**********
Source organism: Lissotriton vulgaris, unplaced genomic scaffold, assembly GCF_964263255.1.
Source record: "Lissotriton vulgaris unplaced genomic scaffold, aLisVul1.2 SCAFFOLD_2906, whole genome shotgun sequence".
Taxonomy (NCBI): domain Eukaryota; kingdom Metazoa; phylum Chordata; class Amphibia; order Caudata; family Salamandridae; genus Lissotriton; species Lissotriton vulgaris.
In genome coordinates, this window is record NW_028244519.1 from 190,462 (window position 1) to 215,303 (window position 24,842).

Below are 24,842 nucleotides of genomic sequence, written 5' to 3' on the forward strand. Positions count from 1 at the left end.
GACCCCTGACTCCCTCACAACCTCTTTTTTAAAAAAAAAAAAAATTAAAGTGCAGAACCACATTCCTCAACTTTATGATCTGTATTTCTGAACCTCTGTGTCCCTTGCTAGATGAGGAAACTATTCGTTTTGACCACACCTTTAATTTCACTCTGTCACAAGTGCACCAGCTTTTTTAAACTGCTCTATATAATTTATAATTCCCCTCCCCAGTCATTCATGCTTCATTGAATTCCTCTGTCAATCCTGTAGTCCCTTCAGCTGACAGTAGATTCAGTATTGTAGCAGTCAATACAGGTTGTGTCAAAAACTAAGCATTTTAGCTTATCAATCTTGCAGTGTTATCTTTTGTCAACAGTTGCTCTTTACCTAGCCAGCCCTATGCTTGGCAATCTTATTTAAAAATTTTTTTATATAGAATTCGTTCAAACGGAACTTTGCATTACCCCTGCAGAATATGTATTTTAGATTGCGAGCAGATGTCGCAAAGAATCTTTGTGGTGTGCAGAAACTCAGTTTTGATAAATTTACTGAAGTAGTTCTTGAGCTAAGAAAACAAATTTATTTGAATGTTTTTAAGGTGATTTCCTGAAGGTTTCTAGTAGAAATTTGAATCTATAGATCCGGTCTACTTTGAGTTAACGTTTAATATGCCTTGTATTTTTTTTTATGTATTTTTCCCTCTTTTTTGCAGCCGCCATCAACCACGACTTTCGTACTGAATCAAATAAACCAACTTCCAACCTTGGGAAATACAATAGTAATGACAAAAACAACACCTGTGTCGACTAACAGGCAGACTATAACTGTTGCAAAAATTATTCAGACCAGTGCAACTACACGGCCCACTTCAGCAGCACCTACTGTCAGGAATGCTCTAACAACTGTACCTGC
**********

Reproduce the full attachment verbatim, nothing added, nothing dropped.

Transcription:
Source organism: Lissotriton vulgaris, unplaced genomic scaffold, assembly GCF_964263255.1.
Source record: "Lissotriton vulgaris unplaced genomic scaffold, aLisVul1.2 SCAFFOLD_2906, whole genome shotgun sequence".
Taxonomy (NCBI): domain Eukaryota; kingdom Metazoa; phylum Chordata; class Amphibia; order Caudata; family Salamandridae; genus Lissotriton; species Lissotriton vulgaris.
In genome coordinates, this window is record NW_028244519.1 from 190,462 (window position 1) to 215,303 (window position 24,842).

Below are 24,842 nucleotides of genomic sequence, written 5' to 3' on the forward strand. Positions count from 1 at the left end.
GACCCCTGACTCCCTCACAACCTCTTTTTTAAAAAAAAAAAAAATTAAAGTGCAGAACCACATTCCTCAACTTTATGATCTGTATTTCTGAACCTCTGTGTCCCTTGCTAGATGAGGAAACTATTCGTTTTGACCACACCTTTAATTTCACTCTGTCACAAGTGCACCAGCTTTTTTAAACTGCTCTATATAATTTATAATTCCCCTCCCCAGTCATTCATGCTTCATTGAATTCCTCTGTCAATCCTGTAGTCCCTTCAGCTGACAGTAGATTCAGTATTGTAGCAGTCAATACAGGTTGTGTCAAAAACTAAGCATTTTAGCTTATCAATCTTGCAGTGTTATCTTTTGTCAACAGTTGCTCTTTACCTAGCCAGCCCTATGCTTGGCAATCTTATTTAAAAATTTTTTTATATAGAATTCGTTCAAACGGAACTTTGCATTACCCCTGCAGAATATGTATTTTAGATTGCGAGCAGATGTCGCAAAGAATCTTTGTGGTGTGCAGAAACTCAGTTTTGATAAATTTACTGAAGTAGTTCTTGAGCTAAGAAAACAAATTTATTTGAATGTTTTTAAGGTGATTTCCTGAAGGTTTCTAGTAGAAATTTGAATCTATAGATCCGGTCTACTTTGAGTTAACGTTTAATATGCCTTGTATTTTTTTTTATGTATTTTTCCCTCTTTTTTGCAGCCGCCATCAACCACGACTTTCGTACTGAATCAAATAAACCAACTTCCAACCTTGGGAAATACAATAGTAATGACAAAAACAACACCTGTGTCGACTAACAGGCAGACTATAACTGTTGCAAAAATTATTCAGACCAGTGCAACTACACGGCCCACTTCAGCAGCACCTACTGTCAGGAATGCTCTAACAACTGTACCTGC